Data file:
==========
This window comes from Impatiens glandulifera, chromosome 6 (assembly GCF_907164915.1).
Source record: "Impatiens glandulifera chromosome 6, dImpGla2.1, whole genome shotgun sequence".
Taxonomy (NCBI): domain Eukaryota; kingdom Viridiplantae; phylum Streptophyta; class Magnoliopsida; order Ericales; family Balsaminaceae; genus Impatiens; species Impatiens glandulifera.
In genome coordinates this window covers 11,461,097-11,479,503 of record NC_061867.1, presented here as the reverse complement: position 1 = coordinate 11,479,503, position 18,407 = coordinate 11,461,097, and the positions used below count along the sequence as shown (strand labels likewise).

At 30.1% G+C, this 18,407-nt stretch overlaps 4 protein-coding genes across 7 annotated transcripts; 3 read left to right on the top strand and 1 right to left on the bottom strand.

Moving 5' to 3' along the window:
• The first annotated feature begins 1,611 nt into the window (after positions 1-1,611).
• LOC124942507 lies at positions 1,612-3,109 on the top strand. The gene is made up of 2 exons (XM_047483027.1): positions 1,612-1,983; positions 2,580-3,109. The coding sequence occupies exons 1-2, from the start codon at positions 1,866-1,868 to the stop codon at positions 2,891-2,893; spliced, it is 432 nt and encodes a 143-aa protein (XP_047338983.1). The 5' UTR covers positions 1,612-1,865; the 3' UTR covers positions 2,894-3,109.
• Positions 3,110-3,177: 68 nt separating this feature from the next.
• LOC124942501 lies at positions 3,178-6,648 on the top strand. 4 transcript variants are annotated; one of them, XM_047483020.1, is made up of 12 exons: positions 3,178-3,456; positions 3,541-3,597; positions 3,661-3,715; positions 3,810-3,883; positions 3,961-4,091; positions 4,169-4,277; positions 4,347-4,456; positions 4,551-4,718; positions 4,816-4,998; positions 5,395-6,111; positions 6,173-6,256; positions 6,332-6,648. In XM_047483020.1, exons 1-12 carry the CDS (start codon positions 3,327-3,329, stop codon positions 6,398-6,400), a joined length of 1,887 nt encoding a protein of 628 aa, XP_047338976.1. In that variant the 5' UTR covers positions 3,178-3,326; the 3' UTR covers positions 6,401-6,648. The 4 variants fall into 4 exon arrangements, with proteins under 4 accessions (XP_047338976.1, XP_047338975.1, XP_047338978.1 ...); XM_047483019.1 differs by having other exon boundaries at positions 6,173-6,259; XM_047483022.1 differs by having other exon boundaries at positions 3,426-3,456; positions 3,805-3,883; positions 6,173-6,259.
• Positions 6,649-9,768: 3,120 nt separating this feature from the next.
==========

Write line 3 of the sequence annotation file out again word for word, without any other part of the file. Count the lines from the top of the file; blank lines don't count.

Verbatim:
Taxonomy (NCBI): domain Eukaryota; kingdom Viridiplantae; phylum Streptophyta; class Magnoliopsida; order Ericales; family Balsaminaceae; genus Impatiens; species Impatiens glandulifera.